Heather Lally, Associate Solicitor, Estate and Trust Practitioner and fully accredited member of Solicitors for the Elderly from FDR Law, considers the options as to whether a Nil Rate Band Discretionary Will Trust should be kept on the death of the first spouse or civil partner.
Prior to 9 October 2007 it was common for couples to include a Nil Rate Band Discretionary Trust in their Wills, so that on the first death the Inheritance Tax free Nil Rate Band available at the time (currently £325,000) would pass into the Trust and not to the survivor outright. This was good tax planning at the time as it allowed both individuals’ Nil Rate Band allowance to be used, rather than the first being lost if everything passed to the spouse.
Changes to the Inheritance Tax rules mean that these trusts are no longer necessary for Inheritance Tax planning purposes. However, some people do keep the trust for other reasons such as concerns over divorce and potential re-marriage, children from different relationships, bankruptcy, disabilities and care fees planning. For these individuals there may be very good reasons to keep the trust.
However, a further allowance, the Residential Nil Rate Band was introduced in April 2017. This provides another allowance of up to £175,000 if residential property is passed down to direct descendants. This allowance is lost if the property passes into a discretionary trust instead of direct descendants. This can prove a dilemma for clients caught between the desire to protect the overall estate and maximise Inheritance Tax relief.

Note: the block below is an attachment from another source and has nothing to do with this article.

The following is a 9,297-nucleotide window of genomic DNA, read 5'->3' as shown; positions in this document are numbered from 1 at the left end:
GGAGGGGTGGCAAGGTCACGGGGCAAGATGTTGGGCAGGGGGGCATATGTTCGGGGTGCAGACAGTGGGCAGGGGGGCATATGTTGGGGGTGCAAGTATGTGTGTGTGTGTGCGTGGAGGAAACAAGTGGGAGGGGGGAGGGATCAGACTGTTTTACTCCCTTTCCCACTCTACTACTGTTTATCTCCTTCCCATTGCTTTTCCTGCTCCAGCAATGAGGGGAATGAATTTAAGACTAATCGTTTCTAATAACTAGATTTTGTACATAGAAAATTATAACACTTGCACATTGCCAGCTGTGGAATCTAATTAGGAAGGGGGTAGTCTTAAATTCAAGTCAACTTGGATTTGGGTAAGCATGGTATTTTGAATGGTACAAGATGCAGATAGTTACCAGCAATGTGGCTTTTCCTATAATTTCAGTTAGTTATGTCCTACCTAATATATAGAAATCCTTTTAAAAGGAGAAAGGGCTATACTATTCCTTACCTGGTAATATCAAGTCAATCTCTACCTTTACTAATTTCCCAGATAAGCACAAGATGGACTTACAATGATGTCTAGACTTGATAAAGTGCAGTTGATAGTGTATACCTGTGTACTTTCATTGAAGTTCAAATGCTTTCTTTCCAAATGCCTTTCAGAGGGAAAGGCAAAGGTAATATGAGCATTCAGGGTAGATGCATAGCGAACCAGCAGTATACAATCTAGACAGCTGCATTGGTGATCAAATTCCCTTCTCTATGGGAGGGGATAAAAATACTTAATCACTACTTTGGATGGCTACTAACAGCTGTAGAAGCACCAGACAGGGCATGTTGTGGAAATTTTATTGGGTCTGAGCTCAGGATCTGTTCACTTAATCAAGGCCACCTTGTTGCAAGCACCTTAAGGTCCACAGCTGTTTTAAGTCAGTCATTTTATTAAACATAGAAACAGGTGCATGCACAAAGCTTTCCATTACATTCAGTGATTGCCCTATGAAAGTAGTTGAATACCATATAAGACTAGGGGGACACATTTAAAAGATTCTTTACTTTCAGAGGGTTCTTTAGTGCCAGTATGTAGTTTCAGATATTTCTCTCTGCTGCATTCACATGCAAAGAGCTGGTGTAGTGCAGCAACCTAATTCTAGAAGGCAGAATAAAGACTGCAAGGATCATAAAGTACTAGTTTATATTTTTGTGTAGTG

Heather Lally advises clients on their options about keeping or ending these trusts. In a recent case which Heather has worked on, ending the trust achieved a £70,000 tax saving.
In some cases, especially with larger estates, it may be possible to achieve the best of both worlds by keeping the trust and the additional tax relief. This requires careful planning and consideration of what will go into the trust.
Whenever a Will includes a Nil Rate Band Discretionary Trust it cannot just be ignored. The Executors must consider the best way to either use it or end it and they must make a decision within 2 years of death if it is to be tax efficient.
Heather recommends that Executors faced with this sort of trust take specialist advice as early as possible to ensure they make the right decisions.
For more information in relation to Trusts, Wills, Inheritance Tax and estate administration please contact Heather Lally on 01928 739300 or email Heather.Lally@fdrlaw.co.uk